“After investigations were carried out, only then did I know that this security deposit was arranged by Jho Low to enable 1MDB funds to enter into accounts controlled by him for the purpose of misappropriation that was then transferred into accounts belonging to Datuk Seri Najib,” Shahrol said.

On Day One of Najib’s ongoing corruption trial involving 1MDB funds, the prosecution had said these two IPP takeover deals by 1MDB subsidiaries represent the second phase of an elaborate scheme which allegedly resulted in money being diverted to Najib.

The prosecution had said it would show a total of US$30 million flowed through Aabar before allegedly reaching Najib’s account in 2012 under this second phase of the alleged scheme.


Shahrol suggested the short time given for 1MDB deals to be pushed through may have led to his unsuspecting signing of money away to the fake Aabar.

“The speed element has always been there, so when we were moving at speed, we had entrusted each of the working parties to do their bit and to do so in the best interests of the country and company. So had we been given more time, then we would probably have questions raised on the peculiar names of the companies,” he said.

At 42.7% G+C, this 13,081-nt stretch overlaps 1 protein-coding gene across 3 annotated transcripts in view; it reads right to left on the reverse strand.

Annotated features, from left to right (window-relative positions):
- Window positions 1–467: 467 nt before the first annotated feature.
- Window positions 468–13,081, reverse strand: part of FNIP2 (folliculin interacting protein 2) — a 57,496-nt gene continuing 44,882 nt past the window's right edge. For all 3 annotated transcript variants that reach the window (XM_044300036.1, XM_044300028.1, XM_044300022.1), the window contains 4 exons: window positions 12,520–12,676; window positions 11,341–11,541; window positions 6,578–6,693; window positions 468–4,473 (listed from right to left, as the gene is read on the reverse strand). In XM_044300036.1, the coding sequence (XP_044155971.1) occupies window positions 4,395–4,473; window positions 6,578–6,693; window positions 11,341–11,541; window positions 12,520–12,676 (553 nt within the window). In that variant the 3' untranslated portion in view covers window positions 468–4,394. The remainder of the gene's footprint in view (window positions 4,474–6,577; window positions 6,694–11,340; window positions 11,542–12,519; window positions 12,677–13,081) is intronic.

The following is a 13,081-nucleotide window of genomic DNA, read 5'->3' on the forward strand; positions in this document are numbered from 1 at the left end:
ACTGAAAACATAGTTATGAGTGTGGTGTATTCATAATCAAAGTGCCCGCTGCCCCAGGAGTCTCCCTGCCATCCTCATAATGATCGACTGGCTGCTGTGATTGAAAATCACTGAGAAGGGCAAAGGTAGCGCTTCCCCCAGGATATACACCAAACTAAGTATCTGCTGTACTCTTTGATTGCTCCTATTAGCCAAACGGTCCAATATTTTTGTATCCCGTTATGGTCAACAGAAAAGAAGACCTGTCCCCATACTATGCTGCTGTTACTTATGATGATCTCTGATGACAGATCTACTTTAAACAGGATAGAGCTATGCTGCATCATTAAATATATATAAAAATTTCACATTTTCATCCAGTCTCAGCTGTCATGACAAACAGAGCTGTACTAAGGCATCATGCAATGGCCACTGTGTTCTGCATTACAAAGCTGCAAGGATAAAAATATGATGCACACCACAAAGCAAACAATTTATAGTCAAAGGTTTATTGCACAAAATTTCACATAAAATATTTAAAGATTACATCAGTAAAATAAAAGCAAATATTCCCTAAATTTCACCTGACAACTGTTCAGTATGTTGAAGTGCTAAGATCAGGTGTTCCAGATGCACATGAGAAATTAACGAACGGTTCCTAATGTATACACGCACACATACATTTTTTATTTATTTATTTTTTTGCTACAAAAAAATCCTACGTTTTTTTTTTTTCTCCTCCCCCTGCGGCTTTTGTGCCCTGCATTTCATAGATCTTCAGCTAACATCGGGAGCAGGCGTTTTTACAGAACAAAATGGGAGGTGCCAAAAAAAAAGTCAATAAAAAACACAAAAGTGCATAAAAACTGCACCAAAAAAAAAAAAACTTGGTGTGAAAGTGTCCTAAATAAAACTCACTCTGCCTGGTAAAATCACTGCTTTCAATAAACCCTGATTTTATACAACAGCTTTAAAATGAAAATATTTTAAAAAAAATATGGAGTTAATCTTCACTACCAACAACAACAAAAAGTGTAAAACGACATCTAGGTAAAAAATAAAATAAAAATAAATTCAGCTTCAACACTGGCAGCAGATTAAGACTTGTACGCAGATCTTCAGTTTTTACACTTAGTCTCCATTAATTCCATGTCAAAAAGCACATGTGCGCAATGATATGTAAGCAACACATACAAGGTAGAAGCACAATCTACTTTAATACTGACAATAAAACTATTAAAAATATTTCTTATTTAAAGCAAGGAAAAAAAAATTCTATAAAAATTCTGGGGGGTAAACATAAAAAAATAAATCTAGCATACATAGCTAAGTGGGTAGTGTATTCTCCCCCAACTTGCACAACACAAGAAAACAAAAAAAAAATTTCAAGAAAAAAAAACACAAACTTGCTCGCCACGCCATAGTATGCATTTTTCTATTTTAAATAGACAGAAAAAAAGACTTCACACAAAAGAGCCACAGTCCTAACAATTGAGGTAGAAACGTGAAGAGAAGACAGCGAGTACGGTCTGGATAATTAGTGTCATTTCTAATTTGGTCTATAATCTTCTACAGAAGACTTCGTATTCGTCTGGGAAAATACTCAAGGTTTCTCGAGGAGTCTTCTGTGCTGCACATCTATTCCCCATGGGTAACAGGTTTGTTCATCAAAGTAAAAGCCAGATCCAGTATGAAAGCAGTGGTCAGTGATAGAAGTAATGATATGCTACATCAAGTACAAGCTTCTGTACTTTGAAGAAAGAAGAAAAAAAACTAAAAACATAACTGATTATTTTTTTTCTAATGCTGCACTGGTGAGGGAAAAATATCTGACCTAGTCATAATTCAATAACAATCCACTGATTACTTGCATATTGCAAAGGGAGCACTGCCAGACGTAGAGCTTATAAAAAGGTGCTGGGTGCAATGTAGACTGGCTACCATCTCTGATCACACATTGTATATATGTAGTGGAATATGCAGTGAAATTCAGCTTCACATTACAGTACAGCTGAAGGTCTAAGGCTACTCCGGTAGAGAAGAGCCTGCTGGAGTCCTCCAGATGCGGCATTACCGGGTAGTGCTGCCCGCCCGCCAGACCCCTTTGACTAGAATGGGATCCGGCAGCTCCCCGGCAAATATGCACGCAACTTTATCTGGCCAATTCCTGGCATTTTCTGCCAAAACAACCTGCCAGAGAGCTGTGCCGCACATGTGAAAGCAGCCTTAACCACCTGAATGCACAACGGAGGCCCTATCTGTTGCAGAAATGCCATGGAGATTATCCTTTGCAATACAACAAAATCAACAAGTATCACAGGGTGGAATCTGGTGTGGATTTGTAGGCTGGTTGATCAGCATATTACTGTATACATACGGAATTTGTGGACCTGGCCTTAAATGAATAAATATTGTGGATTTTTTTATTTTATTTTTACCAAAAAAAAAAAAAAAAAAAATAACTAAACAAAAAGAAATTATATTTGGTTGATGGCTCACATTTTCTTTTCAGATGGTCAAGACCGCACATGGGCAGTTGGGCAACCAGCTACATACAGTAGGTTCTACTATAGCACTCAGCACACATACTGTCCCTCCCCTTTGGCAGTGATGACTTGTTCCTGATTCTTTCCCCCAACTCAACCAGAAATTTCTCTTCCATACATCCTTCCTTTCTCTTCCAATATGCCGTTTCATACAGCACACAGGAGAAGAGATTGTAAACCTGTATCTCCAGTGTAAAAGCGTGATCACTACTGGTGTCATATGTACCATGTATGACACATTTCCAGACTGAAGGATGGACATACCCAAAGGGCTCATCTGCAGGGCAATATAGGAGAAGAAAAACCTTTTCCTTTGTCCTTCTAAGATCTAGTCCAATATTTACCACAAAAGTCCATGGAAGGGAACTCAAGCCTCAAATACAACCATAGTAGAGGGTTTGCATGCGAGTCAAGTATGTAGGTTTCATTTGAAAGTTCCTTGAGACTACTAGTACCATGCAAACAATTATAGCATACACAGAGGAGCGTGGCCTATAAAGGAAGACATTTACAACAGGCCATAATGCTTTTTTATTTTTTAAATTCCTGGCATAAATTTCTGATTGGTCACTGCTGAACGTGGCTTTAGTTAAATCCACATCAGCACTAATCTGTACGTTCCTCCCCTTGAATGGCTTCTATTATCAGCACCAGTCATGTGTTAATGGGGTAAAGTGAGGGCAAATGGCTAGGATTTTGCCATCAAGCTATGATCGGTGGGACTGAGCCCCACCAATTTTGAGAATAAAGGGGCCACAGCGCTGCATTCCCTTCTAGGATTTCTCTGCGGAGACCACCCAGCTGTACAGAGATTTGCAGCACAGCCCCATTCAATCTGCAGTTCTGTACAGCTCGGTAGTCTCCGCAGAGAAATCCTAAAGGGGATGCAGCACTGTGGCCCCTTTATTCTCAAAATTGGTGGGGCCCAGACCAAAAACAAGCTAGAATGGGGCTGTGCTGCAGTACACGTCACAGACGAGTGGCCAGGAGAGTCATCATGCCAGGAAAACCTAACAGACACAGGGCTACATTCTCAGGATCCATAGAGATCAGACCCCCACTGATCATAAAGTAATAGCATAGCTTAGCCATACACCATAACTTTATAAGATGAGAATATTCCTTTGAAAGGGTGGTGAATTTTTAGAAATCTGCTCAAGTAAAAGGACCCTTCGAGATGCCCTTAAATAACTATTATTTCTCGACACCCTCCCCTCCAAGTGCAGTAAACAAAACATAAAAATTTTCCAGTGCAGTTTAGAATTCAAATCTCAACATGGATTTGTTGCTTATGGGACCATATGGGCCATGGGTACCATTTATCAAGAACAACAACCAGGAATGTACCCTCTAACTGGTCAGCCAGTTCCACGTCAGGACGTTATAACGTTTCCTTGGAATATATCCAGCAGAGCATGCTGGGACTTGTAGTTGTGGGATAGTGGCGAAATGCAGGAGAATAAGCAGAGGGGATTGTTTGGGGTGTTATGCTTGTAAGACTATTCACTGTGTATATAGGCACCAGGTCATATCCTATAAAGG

For the first IPP takeover, Shahrol also explained that Low had injected a sense of urgency to sign the agreement to allegedly prevent the Abu Dhabi government from walking away from the deal.

Shahrol suggested the short time given for 1MDB deals to be pushed through may have led to his unsuspecting signing of money away to the fake Aabar. — Reuters pic